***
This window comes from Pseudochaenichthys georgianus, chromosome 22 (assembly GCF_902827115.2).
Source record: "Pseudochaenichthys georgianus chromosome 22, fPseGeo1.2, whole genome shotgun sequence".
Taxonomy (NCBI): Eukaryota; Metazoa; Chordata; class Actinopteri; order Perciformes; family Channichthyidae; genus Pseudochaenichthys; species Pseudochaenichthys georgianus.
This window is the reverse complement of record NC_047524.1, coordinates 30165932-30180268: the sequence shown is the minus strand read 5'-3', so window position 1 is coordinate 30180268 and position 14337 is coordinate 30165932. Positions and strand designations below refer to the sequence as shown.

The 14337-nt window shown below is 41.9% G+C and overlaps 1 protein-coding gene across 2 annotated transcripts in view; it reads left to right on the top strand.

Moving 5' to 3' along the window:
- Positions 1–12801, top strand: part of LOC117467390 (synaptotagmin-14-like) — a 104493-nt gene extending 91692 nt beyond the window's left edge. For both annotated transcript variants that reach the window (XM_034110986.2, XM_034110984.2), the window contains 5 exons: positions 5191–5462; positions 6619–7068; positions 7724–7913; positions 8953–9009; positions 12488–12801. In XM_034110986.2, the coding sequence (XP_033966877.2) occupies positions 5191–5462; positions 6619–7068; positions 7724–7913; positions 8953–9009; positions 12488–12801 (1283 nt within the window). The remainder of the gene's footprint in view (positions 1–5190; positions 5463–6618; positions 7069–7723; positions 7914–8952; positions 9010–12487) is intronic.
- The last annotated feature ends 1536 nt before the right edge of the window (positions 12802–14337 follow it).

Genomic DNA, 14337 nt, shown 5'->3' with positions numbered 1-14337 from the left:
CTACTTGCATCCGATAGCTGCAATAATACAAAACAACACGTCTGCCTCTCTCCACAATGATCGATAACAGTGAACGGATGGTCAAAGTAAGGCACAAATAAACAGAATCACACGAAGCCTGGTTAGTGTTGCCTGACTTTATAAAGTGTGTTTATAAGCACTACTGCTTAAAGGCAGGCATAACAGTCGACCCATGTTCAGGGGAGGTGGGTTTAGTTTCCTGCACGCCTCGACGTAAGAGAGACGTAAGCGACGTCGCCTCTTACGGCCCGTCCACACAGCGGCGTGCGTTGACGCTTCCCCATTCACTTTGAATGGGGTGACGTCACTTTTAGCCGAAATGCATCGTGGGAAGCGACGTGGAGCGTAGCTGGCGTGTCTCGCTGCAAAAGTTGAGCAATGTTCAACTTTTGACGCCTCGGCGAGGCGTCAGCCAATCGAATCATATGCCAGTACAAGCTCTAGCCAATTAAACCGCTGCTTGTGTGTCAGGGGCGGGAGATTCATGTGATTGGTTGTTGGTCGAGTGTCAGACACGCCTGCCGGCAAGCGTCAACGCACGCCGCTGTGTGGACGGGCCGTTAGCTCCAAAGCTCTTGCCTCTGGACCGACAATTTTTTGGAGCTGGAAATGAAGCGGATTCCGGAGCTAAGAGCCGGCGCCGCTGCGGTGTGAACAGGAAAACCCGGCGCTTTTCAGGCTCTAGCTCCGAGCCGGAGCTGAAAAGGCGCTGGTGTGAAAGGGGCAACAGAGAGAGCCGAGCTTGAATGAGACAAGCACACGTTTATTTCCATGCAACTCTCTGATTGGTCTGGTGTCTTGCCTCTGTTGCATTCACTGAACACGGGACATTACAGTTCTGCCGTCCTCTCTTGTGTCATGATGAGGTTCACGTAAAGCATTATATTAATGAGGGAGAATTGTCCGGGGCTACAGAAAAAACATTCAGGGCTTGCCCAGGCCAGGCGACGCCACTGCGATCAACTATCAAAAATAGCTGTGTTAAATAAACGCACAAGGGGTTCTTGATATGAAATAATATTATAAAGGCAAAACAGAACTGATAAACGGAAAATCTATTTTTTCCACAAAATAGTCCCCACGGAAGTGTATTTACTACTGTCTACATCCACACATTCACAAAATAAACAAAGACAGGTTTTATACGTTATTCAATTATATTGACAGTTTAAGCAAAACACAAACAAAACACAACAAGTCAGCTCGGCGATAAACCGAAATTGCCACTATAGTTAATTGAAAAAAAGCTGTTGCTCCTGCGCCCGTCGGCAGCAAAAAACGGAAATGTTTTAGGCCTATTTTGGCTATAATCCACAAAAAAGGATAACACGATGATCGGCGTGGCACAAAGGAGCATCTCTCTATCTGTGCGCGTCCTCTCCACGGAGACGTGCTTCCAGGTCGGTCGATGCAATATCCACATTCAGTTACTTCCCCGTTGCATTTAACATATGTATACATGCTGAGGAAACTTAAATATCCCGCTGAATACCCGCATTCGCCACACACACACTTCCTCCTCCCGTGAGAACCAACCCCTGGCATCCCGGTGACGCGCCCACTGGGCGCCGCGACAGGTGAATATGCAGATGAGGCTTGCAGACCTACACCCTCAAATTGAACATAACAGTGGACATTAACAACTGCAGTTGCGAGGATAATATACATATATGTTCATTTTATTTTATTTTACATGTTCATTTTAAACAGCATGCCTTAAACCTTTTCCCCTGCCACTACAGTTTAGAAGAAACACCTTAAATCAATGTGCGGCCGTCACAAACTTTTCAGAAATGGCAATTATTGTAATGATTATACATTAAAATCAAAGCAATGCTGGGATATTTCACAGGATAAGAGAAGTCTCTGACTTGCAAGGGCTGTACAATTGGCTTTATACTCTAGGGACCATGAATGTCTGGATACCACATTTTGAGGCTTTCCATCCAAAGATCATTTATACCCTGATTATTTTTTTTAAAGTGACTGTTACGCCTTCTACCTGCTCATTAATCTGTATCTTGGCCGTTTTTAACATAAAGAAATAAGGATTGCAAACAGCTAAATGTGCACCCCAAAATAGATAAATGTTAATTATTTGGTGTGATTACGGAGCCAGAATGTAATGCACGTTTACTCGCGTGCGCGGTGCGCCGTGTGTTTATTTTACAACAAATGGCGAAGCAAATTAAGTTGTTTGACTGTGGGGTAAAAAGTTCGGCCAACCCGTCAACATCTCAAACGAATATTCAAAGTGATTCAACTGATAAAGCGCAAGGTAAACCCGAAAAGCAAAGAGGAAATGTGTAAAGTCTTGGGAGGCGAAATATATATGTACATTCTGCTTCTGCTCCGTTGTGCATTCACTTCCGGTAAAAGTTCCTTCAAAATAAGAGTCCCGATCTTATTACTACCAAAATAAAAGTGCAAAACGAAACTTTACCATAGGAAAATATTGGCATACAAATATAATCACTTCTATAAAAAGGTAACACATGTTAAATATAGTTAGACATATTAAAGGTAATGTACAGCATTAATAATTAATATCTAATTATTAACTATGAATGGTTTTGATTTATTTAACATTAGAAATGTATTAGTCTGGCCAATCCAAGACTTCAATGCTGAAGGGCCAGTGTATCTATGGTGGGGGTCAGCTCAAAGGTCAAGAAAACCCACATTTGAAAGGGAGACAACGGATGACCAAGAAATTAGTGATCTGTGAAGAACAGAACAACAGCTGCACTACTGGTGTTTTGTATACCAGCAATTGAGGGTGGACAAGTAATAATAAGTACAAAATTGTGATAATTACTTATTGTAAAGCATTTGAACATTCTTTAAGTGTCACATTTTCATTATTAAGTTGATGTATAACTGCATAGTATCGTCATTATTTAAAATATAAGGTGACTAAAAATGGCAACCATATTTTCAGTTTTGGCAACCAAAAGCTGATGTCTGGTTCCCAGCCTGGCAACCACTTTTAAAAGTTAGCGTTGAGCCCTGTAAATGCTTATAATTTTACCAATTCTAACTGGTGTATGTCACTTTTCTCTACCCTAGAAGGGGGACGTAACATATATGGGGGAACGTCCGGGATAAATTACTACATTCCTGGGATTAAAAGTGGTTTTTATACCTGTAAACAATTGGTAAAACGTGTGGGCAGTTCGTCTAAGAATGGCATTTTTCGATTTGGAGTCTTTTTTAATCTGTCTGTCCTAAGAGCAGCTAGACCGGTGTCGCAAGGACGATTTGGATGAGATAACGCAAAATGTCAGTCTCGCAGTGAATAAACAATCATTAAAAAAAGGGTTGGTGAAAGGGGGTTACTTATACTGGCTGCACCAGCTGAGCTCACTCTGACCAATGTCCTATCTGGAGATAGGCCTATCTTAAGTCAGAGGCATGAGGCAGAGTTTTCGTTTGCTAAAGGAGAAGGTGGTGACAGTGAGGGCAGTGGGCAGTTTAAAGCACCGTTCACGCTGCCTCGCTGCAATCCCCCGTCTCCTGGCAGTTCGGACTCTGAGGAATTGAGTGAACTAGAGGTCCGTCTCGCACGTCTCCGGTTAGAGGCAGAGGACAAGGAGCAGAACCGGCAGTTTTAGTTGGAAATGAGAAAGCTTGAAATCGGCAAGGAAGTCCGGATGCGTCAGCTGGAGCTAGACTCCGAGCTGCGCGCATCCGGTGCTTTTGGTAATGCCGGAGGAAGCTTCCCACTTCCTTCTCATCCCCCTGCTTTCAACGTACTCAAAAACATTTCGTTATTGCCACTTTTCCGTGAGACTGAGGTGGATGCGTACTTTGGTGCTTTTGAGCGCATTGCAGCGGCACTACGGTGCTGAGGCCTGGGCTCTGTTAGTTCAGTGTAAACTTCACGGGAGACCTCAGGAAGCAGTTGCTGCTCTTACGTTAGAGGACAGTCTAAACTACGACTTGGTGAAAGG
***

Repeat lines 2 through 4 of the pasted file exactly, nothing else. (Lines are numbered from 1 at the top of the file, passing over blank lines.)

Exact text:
Source record: "Pseudochaenichthys georgianus chromosome 22, fPseGeo1.2, whole genome shotgun sequence".
Taxonomy (NCBI): Eukaryota; Metazoa; Chordata; class Actinopteri; order Perciformes; family Channichthyidae; genus Pseudochaenichthys; species Pseudochaenichthys georgianus.
This window is the reverse complement of record NC_047524.1, coordinates 30165932-30180268: the sequence shown is the minus strand read 5'-3', so window position 1 is coordinate 30180268 and position 14337 is coordinate 30165932. Positions and strand designations below refer to the sequence as shown.